JAILHOUSE LAWYER - A prison or jail inmate who assists other inmates with litigation.
An inmate's First Amendment right to assist other inmates with litigation was first recognized in Johnson v. Avery, 393 U.S. 483, 490 ('69). But that case also made clear that the right could be restricted. '[T]he state may impose reasonable restrictions and restraints upon the acknowledged propensity of prisoners to abuse both the giving and the seeking of assistance in the preparation of applications for relief.' Id. at 490. Restrictions may limit the time and place of such activities, id., but they must be 'reasonably related to legitimate penological interests.' Turner v. Safley, 482 U.S. 78, 89 ('87); Bradley v. Hall, No. 94-35844, slip op. 10511, 10521-2 (9th Cir.8/23/95)(finding under Turner that prison 'disrespect rule' as applied to inmate was not reasonably related to legitimate penological interests because it burdened his ability to file grievances). Limitations may not be imposed arbitrarily or without reason.
In enacting restrictions on 'jailhouse lawyers,' many courts have implicitly adopted the proposition that there is a fundamental right to provide legal assistance. Within Johnson's guarantee of the right of mutual inmate assistance is the derivative right, vested in 'jailhouse lawyers,' to provide legal assistance to others. See Adams v. James, 784 F.2d 1077, 81 (11th Cir.'86) (a properly stated First Amendment claim by an inmate does not fail simply because the activities were conducted on behalf of others); Vaughn v. Trotter, 516 F.Supp. 886, 93 (M.D.Tenn.'80) ('The clear right to receive assistance necessarily creates the concomitant right to provide it.'). 'Logic demands that if inmate mutual assistance is constitutionally required, the state, through its agents, may not harass, intimidate, or otherwise interfere with those inmates who have undertaken to provide legal assistance to other inmates.' Id. at 892-3.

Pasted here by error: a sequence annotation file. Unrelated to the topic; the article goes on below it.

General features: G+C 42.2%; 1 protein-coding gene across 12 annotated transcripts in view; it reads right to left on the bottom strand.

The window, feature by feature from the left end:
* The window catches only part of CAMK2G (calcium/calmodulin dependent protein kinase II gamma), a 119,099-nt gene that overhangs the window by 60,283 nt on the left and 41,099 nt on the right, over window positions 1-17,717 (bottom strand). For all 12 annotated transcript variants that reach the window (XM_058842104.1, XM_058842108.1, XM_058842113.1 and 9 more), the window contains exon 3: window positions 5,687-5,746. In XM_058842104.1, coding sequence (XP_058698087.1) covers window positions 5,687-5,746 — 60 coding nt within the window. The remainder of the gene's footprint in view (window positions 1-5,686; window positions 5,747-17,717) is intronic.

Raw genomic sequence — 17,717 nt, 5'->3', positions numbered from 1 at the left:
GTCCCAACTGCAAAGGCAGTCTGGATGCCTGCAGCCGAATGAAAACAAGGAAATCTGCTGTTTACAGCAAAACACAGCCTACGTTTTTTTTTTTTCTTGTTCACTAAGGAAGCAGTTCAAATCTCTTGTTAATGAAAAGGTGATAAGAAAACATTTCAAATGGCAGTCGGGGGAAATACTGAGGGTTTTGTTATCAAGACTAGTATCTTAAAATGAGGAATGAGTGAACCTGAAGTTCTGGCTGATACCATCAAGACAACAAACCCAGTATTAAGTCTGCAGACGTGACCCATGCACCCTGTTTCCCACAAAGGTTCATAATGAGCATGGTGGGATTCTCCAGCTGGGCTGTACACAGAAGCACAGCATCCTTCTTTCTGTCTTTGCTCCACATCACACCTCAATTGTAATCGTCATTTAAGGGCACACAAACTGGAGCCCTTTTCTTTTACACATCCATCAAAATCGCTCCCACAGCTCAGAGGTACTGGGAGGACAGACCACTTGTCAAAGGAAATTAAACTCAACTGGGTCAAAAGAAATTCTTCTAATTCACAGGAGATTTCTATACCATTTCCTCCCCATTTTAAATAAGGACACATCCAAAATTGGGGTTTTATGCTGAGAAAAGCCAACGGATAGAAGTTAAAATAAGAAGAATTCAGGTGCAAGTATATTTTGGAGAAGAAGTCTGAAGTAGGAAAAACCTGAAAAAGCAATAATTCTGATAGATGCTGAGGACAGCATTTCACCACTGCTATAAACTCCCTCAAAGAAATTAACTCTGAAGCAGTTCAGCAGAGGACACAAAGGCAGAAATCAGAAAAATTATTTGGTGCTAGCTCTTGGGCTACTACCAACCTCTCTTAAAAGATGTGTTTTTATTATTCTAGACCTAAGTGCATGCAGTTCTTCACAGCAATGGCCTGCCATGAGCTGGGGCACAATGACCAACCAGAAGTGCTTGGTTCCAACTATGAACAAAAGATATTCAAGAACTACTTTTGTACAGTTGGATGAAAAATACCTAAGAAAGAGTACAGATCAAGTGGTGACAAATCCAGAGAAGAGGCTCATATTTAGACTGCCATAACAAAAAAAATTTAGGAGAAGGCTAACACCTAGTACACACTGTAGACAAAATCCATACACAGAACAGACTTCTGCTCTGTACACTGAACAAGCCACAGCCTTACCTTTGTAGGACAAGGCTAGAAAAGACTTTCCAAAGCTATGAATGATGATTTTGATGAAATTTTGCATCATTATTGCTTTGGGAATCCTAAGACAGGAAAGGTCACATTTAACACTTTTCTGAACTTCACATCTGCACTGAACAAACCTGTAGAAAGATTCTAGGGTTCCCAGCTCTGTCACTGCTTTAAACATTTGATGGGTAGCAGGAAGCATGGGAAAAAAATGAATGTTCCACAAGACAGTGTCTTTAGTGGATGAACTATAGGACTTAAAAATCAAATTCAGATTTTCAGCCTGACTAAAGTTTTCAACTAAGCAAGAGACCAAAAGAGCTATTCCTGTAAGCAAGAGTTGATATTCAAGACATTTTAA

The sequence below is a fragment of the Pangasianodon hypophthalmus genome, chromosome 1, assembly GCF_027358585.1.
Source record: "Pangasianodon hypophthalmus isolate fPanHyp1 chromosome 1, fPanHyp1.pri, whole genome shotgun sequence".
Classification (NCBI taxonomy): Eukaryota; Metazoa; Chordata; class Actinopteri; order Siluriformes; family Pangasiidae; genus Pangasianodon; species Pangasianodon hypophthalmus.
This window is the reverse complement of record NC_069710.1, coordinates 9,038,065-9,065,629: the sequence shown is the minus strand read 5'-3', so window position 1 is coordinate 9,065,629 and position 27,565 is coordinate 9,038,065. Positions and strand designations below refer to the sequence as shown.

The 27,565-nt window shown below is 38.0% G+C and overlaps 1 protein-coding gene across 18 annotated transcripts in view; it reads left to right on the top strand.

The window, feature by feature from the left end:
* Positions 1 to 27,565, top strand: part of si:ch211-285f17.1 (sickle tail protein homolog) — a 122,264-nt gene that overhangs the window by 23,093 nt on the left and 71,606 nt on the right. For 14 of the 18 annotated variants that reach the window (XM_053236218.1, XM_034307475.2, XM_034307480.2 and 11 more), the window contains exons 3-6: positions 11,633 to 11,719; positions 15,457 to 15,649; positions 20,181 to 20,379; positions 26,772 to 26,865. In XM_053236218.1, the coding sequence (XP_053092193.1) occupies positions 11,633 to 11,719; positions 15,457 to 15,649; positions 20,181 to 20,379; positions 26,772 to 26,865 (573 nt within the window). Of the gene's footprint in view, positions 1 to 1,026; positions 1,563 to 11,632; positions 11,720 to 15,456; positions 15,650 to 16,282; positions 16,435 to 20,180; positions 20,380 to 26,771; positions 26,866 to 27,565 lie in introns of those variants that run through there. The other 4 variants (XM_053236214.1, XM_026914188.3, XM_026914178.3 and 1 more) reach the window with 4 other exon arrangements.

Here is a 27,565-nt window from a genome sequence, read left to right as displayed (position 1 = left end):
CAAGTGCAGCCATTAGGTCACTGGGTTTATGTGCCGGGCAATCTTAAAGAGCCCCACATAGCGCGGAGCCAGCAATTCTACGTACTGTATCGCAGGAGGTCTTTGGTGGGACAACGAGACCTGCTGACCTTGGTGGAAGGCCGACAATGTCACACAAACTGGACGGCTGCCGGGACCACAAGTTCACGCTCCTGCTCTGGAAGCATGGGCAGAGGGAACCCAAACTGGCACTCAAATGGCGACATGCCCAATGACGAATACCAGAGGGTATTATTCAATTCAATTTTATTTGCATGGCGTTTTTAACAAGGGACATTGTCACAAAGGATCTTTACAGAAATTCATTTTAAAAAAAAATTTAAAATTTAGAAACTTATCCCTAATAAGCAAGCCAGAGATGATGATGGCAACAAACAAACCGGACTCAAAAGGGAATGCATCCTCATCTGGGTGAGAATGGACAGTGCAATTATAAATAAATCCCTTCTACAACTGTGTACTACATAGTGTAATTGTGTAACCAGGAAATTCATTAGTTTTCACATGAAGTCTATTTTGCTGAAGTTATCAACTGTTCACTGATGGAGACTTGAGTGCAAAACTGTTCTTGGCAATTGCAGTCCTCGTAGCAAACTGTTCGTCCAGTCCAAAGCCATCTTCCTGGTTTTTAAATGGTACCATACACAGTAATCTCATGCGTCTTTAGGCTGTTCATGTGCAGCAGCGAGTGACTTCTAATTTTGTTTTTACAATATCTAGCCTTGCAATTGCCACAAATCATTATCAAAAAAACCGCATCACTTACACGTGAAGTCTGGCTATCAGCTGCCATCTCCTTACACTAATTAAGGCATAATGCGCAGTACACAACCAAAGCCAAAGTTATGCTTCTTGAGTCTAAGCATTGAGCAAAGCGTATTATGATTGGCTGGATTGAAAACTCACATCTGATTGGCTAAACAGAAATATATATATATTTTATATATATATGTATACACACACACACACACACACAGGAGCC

Proper time, place, and manner restrictions could be adopted by the prison to curtail the First Amendment rights of 'jailhouse lawyers.' See, e.g.,Ward v. Rock Against Racism, 491 U.S. 781, 91 ('89) (application of time, place and manner analysis to a First Amendment claim).
The right of mutual legal assistance among inmates is ultimately to protect and aid 'the blind, illiterate, and mentally handicapped...' Vaughn, 516 F.Supp. at 892.
SHAW et al. v. MURPHY
Justice Thomas delivered the opinion of the Court. Under our decision in Turner v. Safley, 482 U.S. 78 (1987), restrictions on prisoners communications to other inmates are constitutional if the restrictions are reasonably related to legitimate penological interests. Id., at 89. In this case, we are asked to decide whether prisoners possess a First Amendment right to provide legal assistance that enhances the protections otherwise available under Turner. We hold that they do not.
Smith v. Bounds, 538 F.2d 541 (4th Cir. 1975), aff'd Bounds v. Smith, 430 U.S. 817,97 S.Ct. 1491, 52 L.Ed.2d 72 (1977).